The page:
In addition to pouring in 51 points and hitting the game-winner in Friday’s double-overtime win over the Raptors, Kevin Durant picked up his 15th technical foul of the season, which tied him for the league lead with DeMarcus Cousins.
It was flimsy from the very start, as noted by Darnell Mayberry of The Oklahoman immediately afterward:
Also in the first half: KD’s 15th technical foul. It came with 27.3 seconds remaining in the half. It was bogus. Referee David Jones ruled that KD pushed Tyler Hansbrough. While technically true, it was the most harmless, “Let me go” push you’ll ever see. I’d be surprised if it’s not rescinded.
Trust your local beat writer, folks.
The technical was indeed rescinded, as Mayberry reported on Sunday.
Durant received another very questionable technical a few days back, after taking a few steps toward Cleveland’s Anderson Varejao in a small show of emotion following a put-back slam.
If he gets two more over the final 13 games of the season, it’ll mean an automatic one-game suspension, which on the surface seems hard to understand given Durant’s normally pleasant demeanor. But with the second highest usage rate in the league behind only his teammate Russell Westbrook, Durant has the ball in his hands more than anyone else, and is therefore the recipient of more contact from defenders that the referees let go without a whistle.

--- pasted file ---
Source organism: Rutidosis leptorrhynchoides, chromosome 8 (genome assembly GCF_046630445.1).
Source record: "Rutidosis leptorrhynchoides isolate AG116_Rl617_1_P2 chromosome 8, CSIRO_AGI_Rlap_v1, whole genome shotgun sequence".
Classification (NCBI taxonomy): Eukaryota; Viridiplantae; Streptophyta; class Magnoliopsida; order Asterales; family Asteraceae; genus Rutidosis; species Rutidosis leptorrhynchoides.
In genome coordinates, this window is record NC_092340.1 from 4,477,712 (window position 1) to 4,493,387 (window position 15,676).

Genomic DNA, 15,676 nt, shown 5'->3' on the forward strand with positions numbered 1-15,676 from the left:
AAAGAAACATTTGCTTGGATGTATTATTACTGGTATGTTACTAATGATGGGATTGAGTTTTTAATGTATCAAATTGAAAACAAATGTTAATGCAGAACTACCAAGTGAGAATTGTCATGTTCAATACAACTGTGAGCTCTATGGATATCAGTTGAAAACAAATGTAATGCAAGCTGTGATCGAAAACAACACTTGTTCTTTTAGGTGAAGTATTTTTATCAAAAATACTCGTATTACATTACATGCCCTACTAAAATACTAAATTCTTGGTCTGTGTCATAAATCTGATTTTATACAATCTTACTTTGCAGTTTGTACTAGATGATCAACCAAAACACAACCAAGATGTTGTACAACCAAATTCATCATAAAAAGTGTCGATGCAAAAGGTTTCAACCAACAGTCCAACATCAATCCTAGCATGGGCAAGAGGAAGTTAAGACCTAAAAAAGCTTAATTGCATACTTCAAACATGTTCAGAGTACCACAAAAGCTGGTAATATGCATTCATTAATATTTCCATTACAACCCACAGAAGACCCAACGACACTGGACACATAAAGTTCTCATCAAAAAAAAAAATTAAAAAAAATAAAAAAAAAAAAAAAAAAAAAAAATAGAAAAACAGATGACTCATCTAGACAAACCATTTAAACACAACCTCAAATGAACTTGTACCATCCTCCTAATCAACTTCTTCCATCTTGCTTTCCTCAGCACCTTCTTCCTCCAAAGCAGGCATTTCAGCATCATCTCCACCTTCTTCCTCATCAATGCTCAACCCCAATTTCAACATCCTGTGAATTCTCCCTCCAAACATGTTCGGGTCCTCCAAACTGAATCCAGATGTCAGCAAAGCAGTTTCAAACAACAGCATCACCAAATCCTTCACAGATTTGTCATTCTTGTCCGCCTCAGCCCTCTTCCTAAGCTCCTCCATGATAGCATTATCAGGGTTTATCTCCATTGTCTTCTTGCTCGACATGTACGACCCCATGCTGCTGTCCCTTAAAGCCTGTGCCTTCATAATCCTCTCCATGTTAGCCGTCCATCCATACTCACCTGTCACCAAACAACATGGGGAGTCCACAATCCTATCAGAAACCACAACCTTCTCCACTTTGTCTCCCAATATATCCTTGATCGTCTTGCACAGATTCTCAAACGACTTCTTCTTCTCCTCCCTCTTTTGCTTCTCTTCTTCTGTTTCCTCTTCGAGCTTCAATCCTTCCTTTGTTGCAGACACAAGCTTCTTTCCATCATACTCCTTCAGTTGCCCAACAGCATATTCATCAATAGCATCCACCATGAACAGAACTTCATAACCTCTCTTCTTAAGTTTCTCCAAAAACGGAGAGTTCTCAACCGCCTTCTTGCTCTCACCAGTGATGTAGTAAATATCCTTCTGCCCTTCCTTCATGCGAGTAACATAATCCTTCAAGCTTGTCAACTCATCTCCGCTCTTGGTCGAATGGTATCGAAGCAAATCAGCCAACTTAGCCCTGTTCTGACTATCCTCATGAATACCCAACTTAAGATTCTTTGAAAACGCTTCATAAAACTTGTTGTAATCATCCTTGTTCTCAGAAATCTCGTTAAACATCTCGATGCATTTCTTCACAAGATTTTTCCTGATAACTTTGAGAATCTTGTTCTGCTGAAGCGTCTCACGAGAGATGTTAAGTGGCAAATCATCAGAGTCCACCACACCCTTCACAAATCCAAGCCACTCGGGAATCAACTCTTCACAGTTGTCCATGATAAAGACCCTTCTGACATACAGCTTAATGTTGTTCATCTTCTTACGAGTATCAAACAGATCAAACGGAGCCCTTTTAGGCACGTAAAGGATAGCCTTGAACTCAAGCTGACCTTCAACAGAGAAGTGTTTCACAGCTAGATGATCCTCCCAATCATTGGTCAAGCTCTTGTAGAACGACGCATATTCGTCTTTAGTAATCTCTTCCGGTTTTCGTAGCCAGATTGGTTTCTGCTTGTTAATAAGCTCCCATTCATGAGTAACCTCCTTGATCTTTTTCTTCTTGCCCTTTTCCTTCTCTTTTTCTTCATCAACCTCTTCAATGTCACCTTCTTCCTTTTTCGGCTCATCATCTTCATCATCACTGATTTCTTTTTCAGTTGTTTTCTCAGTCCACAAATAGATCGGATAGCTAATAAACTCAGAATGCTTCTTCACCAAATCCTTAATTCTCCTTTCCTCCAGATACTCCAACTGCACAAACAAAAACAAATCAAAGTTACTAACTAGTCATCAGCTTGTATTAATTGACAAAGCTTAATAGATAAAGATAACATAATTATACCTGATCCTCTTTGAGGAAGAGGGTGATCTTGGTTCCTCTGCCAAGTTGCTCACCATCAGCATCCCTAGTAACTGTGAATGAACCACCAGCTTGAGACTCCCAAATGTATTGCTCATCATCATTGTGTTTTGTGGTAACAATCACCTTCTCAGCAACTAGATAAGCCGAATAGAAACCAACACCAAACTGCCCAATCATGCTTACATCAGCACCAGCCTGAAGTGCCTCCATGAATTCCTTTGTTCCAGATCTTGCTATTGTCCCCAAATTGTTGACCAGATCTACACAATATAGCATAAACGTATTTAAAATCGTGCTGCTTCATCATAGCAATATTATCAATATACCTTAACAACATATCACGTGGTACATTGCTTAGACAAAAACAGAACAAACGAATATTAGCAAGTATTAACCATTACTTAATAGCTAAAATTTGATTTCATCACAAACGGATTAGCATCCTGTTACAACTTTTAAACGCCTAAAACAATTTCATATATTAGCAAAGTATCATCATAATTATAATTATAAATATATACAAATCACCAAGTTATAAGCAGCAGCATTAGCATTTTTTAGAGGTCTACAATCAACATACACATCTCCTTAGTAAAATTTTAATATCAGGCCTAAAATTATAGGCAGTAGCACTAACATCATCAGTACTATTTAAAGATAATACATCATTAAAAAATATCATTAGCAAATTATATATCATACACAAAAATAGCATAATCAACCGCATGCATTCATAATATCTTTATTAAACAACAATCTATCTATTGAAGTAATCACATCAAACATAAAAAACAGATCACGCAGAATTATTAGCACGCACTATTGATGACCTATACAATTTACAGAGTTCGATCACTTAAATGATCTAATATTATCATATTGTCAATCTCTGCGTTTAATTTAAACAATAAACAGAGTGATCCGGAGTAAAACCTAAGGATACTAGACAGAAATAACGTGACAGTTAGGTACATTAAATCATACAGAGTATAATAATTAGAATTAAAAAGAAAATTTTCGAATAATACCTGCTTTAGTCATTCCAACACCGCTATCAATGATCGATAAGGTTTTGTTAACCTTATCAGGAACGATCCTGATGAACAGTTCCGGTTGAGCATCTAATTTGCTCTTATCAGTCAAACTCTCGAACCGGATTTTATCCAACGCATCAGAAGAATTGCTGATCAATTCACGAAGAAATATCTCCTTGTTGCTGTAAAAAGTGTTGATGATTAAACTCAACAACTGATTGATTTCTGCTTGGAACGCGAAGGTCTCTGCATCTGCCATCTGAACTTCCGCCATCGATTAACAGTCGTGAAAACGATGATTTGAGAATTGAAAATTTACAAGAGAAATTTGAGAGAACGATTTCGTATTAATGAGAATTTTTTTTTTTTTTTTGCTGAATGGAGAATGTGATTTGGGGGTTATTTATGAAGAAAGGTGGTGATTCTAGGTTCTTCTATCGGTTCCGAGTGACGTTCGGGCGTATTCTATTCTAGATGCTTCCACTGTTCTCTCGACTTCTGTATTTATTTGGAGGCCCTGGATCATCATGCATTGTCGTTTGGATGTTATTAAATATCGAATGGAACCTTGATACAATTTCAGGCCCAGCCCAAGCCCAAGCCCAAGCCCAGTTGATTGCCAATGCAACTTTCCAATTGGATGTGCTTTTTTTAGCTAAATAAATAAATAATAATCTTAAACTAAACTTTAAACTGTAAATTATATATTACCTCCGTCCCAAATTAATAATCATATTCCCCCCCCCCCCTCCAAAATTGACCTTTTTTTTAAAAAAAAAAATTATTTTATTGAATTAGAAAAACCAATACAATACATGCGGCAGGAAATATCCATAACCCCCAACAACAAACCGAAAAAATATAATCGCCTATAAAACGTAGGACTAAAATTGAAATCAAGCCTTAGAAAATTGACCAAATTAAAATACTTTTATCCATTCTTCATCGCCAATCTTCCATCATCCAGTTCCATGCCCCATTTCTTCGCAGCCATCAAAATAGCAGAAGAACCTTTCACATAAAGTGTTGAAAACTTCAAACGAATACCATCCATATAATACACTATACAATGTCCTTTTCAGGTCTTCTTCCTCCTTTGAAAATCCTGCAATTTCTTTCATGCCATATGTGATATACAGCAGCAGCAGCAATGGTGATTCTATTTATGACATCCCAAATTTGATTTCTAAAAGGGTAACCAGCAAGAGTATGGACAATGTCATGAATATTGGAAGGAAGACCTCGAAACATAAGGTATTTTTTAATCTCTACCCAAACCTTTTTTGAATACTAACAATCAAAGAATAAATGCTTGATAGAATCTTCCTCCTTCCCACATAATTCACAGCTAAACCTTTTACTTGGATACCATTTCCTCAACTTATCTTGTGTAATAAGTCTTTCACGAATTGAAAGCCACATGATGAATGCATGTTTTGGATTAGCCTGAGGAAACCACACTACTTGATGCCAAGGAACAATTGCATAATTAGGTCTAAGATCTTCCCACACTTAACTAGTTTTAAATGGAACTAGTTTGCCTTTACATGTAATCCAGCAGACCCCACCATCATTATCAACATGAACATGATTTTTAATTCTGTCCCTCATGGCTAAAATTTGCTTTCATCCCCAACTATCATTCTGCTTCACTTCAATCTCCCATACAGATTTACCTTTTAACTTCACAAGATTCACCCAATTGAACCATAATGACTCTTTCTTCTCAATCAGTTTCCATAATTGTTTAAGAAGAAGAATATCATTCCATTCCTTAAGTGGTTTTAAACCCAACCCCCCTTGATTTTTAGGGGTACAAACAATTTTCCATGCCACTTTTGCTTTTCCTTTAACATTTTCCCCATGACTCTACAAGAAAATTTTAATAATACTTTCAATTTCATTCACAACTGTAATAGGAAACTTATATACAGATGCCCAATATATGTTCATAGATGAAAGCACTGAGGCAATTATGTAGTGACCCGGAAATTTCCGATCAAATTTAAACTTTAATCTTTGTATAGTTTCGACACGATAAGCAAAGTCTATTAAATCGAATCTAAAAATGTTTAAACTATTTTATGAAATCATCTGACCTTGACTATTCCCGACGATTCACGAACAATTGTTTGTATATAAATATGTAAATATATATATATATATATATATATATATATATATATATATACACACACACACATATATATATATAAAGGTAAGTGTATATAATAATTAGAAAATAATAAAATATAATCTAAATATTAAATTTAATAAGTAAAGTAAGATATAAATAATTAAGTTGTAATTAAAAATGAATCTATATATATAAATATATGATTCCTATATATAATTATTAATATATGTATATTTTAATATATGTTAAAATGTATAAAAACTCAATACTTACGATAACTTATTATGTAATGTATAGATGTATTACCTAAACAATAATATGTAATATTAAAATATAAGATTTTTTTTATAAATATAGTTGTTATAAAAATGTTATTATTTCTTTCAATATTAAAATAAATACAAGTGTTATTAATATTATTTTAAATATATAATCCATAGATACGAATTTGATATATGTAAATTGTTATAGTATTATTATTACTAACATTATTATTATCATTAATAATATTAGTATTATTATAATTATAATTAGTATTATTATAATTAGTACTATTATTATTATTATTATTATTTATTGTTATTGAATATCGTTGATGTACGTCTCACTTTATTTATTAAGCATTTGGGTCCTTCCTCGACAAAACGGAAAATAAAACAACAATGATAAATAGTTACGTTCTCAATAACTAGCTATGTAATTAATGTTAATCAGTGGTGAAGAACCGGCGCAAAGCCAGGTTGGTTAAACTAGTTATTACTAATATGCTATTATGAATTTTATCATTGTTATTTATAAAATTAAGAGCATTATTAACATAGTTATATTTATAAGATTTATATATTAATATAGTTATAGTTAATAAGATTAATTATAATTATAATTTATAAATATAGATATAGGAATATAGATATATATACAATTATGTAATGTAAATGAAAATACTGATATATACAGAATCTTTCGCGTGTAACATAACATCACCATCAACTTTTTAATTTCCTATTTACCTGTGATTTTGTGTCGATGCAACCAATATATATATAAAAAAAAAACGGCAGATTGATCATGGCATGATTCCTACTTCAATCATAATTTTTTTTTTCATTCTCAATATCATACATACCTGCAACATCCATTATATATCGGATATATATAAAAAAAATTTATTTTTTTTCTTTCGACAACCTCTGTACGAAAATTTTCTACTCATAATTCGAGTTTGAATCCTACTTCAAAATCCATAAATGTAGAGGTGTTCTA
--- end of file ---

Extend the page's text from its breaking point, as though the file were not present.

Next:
It’s something he needs to get in check, but the regular season numbers won’t hurt him in the playoffs; the count is reset once the postseason begins.
Chris Paul broke his finger Saturday.
The initial diagnosis said the injury wasn’t serious.
Ben Bolch of the Los Angeles Times:
Paul obviously wouldn’t push it during the preseason. If the Clippers are allowing him to play, this can’t be bad.
Really, the most challenging aspect to this is grasping the concept that a broke finger can be a minor injury.
Brad Stevens has a big challenge this year – sorting the Celtics’ deep roster of similarly able players.
It seems that process is shaking out at power forward and center.
A. Sherrod Blakely of CSN Northeast:
it appears Boston’s first four bigs will be starters David Lee and Tyler Zeller, with Amir Johnson and Kelly Olynyk off the bench.
That leaves Jonas Jerebko and Jared Sullinger, potentially on the outside looking in as far as the regular rotation is concerned.
Lee is the best passer of the bunch, which could partially explain why he’s starting. Boston’s most likely starting point guard, Marcus Smart, is still growing into the role of the lead ball-handler at the NBA level. Lee and presumptive starting shooting guard Avery Bradley can take some pressure off him.
Olynyk can space the floor for Isaiah Thomas-Johnson pick-and-rolls with the reserves and run pick-and-pops with Thomas himself.
I’m a little surprised Zeller is starting over Johnson, though. The Celtics just signed Johnson to a $12 million salary, and I thought they’d rely on his defense to set a tone early. Like Johnson, Zeller is a quality pick-and-roll finisher who can thrive with Thomas.
This is particularly bad news for Sullinger, who – barring a surprising contract extension – is entering a contract year. It seems those reports of offseason conditioning haven’t yet paid off. Jerebko’s deal also isn’t guaranteed beyond this season, but at least he has already gotten his mid-sized payday. Sullinger is still on his rookie-scale contract.